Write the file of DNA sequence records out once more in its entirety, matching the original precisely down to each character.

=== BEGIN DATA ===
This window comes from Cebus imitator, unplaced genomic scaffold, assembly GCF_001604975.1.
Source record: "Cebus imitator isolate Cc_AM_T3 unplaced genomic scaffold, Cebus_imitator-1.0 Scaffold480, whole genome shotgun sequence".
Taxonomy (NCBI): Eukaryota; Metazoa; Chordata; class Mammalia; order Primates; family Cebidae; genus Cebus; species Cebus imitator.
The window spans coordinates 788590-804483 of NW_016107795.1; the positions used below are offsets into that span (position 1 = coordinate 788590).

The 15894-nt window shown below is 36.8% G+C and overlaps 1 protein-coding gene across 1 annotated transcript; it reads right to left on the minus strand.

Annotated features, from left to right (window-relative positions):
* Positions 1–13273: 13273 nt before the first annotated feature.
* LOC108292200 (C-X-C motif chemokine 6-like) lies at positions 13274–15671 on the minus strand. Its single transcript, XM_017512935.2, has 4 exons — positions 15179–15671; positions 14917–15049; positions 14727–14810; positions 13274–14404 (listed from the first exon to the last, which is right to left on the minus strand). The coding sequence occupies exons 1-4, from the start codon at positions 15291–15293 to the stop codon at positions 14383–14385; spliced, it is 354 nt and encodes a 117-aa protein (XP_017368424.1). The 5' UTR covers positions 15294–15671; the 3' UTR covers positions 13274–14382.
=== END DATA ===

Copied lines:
This window comes from Cebus imitator, unplaced genomic scaffold, assembly GCF_001604975.1.
Source record: "Cebus imitator isolate Cc_AM_T3 unplaced genomic scaffold, Cebus_imitator-1.0 Scaffold480, whole genome shotgun sequence".
Taxonomy (NCBI): Eukaryota; Metazoa; Chordata; class Mammalia; order Primates; family Cebidae; genus Cebus; species Cebus imitator.
The window spans coordinates 788590-804483 of NW_016107795.1; the positions used below are offsets into that span (position 1 = coordinate 788590).

The 15894-nt window shown below is 36.8% G+C and overlaps 1 protein-coding gene across 1 annotated transcript; it reads right to left on the minus strand.

Annotated features, from left to right (window-relative positions):
* Positions 1–13273: 13273 nt before the first annotated feature.
* LOC108292200 (C-X-C motif chemokine 6-like) lies at positions 13274–15671 on the minus strand. Its single transcript, XM_017512935.2, has 4 exons — positions 15179–15671; positions 14917–15049; positions 14727–14810; positions 13274–14404 (listed from the first exon to the last, which is right to left on the minus strand). The coding sequence occupies exons 1-4, from the start codon at positions 15291–15293 to the stop codon at positions 14383–14385; spliced, it is 354 nt and encodes a 117-aa protein (XP_017368424.1). The 5' UTR covers positions 15294–15671; the 3' UTR covers positions 13274–14382.